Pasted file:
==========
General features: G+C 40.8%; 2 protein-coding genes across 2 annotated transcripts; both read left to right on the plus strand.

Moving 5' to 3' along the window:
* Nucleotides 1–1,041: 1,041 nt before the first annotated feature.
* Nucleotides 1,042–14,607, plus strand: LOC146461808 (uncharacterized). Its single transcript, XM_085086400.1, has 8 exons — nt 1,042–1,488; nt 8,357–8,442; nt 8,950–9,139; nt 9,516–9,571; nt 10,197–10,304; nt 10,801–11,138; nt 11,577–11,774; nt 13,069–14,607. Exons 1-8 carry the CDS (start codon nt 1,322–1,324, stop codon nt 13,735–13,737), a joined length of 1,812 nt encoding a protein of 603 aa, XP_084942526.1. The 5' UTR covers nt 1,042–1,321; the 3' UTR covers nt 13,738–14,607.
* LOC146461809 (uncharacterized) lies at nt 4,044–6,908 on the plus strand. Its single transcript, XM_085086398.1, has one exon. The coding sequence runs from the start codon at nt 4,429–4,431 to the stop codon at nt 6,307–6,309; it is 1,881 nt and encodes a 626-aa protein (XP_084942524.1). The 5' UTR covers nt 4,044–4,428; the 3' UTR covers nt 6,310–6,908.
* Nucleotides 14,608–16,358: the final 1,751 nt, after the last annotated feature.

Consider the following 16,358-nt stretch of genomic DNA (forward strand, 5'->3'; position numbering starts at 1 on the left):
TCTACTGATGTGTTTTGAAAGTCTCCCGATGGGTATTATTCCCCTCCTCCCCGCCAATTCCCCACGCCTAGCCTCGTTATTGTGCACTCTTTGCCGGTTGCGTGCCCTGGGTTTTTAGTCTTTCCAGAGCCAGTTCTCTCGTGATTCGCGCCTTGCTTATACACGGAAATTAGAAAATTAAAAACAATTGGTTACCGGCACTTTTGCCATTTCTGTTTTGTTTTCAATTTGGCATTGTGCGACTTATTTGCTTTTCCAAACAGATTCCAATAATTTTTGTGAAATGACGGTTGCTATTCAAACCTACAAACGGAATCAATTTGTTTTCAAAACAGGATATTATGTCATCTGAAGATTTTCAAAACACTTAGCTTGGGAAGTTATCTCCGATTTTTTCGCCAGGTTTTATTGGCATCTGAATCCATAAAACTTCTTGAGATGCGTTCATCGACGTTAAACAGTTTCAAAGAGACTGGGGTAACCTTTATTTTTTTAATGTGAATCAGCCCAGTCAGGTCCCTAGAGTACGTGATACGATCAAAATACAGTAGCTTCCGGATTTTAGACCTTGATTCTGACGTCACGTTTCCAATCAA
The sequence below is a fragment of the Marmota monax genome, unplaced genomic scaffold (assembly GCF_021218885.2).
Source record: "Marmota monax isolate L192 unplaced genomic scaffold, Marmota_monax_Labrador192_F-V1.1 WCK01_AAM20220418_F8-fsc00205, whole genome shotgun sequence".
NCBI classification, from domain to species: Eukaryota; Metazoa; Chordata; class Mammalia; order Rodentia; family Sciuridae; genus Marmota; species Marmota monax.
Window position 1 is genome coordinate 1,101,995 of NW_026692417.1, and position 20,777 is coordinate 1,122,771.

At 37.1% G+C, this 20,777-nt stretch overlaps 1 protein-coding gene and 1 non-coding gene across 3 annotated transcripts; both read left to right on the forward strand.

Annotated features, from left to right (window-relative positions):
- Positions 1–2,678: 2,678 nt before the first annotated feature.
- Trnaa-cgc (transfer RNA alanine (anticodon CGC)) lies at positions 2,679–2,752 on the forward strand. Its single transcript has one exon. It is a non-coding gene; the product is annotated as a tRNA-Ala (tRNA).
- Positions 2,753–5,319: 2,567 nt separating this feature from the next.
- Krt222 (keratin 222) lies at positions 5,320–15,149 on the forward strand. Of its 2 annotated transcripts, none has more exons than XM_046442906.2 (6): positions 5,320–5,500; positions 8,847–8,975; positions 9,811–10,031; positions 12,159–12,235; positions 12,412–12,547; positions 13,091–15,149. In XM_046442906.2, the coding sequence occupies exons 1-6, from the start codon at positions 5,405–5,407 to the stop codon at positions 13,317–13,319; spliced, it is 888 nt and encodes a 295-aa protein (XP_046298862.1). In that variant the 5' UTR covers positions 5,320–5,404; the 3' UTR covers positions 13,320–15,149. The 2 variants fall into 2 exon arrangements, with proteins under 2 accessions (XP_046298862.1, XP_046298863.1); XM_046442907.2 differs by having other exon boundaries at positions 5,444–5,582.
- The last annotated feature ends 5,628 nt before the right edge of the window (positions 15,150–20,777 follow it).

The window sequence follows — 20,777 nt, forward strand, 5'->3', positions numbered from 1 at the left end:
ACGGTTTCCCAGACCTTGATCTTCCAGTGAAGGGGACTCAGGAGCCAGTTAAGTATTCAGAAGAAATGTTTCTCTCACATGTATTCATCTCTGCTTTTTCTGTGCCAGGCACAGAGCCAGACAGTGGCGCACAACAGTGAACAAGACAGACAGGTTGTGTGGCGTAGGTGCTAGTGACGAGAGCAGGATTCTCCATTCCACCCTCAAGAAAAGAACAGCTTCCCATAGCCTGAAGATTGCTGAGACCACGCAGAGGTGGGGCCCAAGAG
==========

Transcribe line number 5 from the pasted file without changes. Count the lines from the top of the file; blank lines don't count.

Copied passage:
* LOC146461809 (uncharacterized) lies at nt 4,044–6,908 on the plus strand. Its single transcript, XM_085086398.1, has one exon. The coding sequence runs from the start codon at nt 4,429–4,431 to the stop codon at nt 6,307–6,309; it is 1,881 nt and encodes a 626-aa protein (XP_084942524.1). The 5' UTR covers nt 4,044–4,428; the 3' UTR covers nt 6,310–6,908.